Glenwood eyes performing arts center
GLENWOOD SPRINGS Glenwood Springs should consider building a performing art center bigger than Aspen’s Wheeler Opera House, a consultant is recommending.The city’s needs would best be met with a 600- to 800-seat main hall and 200- to 300-seat studio theater, according to the recommendation by Webb Management Services, based in New York City.The Wheeler Opera House has 489 seats.Webb Management’s research found that a majority of local organizations interested in using a performing arts facility would like a space that has between 600 and 800 seats. A lack of a larger facility has impeded growth for many of these organizations, the company said.Duncan Webb of Webb Management presented the findings at a recent workshop attended by City Council and members of a temporary performing arts center committee. Next, the company will work on a business plan for the center, including how much it would cost and how the city might pay for it.”Don’t panic; there are several ways to do this,” he told council members.Among the options are building the large or small theater first and the other later, or building one 500- to 600-seat theater in place of the larger and smaller ones, Webb said.The committee has been looking into how the city finally can take action on a 24-year idea of building a performing arts center.City residents twice have voted to support such a center, but further efforts have been stymied by a lack of both adequate funding and a location. At one time city leaders had hoped to build it at the Community Center, but the city later decided to use the allocated space there for parking and tennis courts instead. Now the city is hoping to possibly build a theater as part of the eventual redevelopment of the area east of the confluence of the Roaring Fork and Colorado rivers.”It’s been planned for and it’s been funded and it’s been delayed,” said Dean Moffatt, a member of the performing arts center committee. “We now have the best support ever in the community.We now have momentum. We now have something coming into focus as a site.”Supporters of the project are interested in linking a performing arts center project with plans for a new public library in Glenwood. Committee member Judy O’Donnell said a combined theater and library were built in Broomfield, and the committee visited it.”The theater quite frankly was not really attractive. They made mistakes in the theater but they love the synergy they were getting with the library and theater together,” she said.”This could be the most exciting project for our downtown, for revitalization.”Webb said the path Glenwood’s performing arts center project has taken isn’t unusual.Sometimes, he said, “it takes a long time for something to happen suddenly, and this project is germinating that way.”With the need established, Webb said it all comes down to dealing with the politics and economics of a project.”When that happens, it’s 100 miles an hour. It often takes years and years and years for those pieces to line up,” he said.Politically speaking, council members were comfortable with Webb continuing with the next phase of planning a performing arts center, saying it’s a matter of following through on an unfulfilled promise to voters.”The voters have voted twice. Our community needs this,” council member Kris Chadwick.One concern for council member Larry Beckwith is that the city might build a performing arts center without taking into account the cost of operating it.”We had the same attitude with the Community Center, and we ended up in a hole for a long time,” he said.Council member Dave Merritt said consultants will look at operational costs as part of the next phase of analysis.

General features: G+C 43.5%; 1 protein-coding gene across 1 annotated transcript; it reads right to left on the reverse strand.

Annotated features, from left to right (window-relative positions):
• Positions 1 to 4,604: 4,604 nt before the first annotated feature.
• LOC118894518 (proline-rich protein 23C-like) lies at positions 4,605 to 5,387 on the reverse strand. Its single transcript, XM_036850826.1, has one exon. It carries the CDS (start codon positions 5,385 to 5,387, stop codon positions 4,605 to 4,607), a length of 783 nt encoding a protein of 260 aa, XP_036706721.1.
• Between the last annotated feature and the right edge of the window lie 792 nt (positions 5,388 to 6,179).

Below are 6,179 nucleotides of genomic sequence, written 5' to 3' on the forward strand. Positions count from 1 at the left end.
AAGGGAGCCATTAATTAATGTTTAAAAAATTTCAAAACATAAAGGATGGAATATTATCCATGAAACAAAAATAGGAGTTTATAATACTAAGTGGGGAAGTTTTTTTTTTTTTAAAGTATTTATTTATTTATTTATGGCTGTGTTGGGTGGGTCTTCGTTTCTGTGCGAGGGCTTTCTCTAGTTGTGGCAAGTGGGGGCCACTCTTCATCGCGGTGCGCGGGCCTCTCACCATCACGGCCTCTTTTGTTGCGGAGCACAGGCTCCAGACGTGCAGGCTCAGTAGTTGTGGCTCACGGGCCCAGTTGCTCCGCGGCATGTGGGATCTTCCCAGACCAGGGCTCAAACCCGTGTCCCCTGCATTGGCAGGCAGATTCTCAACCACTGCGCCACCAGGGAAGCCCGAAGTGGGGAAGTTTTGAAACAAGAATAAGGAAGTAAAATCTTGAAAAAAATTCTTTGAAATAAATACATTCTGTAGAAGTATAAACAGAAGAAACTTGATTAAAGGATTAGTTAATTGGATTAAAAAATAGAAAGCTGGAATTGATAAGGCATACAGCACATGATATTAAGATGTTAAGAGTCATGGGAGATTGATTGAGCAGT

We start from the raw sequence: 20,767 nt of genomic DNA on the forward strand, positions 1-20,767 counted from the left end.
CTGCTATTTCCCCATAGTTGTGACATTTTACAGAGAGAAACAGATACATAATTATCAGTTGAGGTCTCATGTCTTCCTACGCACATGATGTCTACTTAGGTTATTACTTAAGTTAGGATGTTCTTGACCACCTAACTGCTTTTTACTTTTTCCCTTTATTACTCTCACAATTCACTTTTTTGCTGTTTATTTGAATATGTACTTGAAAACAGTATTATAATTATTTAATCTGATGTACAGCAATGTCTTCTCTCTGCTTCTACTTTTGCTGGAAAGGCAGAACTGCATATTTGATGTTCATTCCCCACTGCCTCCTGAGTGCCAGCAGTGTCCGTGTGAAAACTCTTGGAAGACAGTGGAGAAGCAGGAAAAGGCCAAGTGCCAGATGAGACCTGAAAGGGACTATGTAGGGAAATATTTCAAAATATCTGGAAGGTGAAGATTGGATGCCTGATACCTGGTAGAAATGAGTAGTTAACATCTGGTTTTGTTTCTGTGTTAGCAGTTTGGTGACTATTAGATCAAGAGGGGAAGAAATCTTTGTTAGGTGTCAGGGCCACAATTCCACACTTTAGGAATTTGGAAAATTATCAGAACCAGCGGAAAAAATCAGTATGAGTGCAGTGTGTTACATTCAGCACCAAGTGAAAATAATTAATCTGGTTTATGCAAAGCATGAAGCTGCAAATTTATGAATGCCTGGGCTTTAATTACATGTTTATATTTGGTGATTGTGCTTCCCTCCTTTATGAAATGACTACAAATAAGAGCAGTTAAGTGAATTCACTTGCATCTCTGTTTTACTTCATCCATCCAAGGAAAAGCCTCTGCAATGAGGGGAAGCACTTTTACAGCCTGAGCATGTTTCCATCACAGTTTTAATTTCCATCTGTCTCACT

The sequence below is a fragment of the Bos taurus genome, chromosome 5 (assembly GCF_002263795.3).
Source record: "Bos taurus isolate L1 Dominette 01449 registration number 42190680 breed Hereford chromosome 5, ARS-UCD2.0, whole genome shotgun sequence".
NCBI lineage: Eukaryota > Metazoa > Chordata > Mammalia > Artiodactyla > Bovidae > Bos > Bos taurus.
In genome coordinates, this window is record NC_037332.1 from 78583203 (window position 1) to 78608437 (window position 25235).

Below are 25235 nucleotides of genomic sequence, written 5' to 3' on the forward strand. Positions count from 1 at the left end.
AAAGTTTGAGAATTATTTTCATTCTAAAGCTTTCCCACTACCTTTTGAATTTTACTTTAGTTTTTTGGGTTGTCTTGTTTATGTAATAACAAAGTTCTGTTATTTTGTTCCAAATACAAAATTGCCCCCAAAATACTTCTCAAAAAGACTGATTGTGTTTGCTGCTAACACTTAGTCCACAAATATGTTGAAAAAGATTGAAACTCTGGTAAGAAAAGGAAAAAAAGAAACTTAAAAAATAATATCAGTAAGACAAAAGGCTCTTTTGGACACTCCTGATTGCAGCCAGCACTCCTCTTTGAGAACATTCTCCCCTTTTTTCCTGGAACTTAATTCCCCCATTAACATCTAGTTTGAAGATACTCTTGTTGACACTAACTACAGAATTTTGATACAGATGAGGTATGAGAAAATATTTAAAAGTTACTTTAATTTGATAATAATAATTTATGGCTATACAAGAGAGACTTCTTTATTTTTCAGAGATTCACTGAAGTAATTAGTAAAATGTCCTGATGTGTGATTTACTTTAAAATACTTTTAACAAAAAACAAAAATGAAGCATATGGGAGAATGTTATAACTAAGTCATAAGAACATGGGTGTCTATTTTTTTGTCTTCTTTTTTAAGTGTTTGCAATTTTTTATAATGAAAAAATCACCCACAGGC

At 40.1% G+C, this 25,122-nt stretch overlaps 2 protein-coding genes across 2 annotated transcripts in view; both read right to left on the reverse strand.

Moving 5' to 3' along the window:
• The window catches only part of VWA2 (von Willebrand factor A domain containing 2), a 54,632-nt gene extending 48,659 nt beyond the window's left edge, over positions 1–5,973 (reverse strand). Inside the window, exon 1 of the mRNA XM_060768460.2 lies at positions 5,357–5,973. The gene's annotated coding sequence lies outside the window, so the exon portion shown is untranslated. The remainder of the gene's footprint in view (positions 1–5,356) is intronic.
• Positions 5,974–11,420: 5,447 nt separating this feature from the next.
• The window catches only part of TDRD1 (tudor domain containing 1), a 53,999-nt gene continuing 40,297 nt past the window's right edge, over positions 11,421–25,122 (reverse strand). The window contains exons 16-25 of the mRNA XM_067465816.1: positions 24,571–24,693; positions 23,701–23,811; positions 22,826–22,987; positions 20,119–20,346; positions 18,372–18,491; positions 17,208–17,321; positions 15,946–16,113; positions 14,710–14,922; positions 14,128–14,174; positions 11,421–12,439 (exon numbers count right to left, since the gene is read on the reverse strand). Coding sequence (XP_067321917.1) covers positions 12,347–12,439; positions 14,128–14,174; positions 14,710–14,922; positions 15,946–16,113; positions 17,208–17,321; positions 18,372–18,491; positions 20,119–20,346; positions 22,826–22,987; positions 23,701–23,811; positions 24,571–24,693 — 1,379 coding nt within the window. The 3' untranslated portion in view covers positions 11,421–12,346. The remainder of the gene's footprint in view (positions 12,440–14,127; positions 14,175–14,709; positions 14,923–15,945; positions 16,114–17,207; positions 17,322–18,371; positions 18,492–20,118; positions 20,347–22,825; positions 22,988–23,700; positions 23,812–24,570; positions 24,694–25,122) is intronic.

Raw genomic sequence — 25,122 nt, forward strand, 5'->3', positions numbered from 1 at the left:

Olympic ski racer Mikaela Shiffrin took time out of her busy preseason training schedule Tuesday to address the community at the Westin Riverfront Resort and Spa in Avon.